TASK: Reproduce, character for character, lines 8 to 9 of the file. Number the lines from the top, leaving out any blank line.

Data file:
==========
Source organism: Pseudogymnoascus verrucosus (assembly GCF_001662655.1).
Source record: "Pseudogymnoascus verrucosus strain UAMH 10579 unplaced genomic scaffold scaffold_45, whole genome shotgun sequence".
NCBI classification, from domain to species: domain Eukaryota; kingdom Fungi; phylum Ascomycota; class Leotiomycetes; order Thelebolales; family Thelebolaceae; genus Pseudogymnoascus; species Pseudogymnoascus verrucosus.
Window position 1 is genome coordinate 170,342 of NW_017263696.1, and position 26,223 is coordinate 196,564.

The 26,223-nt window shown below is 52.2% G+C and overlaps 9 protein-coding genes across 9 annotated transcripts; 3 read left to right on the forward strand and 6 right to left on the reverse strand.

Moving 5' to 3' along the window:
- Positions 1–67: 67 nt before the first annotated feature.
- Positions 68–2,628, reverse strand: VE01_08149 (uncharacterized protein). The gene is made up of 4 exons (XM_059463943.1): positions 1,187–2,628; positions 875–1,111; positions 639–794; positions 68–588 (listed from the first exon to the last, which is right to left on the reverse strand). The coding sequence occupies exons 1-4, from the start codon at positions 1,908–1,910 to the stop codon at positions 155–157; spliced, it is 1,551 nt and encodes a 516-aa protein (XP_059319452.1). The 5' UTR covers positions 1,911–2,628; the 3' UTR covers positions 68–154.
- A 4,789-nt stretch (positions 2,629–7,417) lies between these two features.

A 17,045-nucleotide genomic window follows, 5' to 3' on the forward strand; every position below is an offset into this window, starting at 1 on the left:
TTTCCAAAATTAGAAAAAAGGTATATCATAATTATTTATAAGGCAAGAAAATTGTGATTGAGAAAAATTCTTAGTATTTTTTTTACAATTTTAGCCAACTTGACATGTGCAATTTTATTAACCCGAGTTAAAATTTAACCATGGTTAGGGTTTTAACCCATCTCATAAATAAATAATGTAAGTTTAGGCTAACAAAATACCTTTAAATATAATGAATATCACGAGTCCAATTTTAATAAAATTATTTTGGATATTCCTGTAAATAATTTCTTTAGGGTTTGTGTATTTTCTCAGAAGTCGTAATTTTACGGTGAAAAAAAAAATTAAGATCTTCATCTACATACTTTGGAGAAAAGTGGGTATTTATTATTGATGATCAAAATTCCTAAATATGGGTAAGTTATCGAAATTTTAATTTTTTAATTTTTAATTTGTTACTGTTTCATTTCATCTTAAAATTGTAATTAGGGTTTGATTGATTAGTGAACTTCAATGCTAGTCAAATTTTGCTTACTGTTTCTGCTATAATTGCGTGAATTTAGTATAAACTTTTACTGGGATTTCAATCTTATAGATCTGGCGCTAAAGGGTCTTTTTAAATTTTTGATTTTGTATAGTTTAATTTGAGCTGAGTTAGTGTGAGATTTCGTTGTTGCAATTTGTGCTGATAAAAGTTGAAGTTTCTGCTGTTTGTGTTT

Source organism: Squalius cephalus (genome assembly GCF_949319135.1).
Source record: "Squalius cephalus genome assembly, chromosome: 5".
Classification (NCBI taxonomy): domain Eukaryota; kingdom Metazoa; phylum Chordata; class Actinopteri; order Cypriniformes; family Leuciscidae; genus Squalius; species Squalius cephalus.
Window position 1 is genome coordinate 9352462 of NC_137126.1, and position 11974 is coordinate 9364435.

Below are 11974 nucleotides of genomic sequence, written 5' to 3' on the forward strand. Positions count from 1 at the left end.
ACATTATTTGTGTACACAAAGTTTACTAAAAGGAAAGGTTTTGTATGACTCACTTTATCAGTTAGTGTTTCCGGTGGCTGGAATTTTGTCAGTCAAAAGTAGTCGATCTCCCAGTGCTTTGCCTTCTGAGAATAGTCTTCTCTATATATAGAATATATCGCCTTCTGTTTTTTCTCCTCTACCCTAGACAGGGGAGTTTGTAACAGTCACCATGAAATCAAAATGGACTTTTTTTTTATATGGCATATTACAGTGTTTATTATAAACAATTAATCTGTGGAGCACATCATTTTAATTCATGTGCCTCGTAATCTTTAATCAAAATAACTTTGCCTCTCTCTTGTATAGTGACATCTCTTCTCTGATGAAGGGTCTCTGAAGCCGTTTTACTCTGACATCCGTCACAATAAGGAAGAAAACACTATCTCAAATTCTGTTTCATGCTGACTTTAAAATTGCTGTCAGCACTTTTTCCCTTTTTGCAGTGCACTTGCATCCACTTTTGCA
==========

- Positions 68–2,628, reverse strand: VE01_08149 (uncharacterized protein). The gene is made up of 4 exons (XM_059463943.1): positions 1,187–2,628; positions 875–1,111; positions 639–794; positions 68–588 (listed from the first exon to the last, which is right to left on the reverse strand). The coding sequence occupies exons 1-4, from the start codon at positions 1,908–1,910 to the stop codon at positions 155–157; spliced, it is 1,551 nt and encodes a 516-aa protein (XP_059319452.1). The 5' UTR covers positions 1,911–2,628; the 3' UTR covers positions 68–154.
- A 4,789-nt stretch (positions 2,629–7,417) lies between these two features.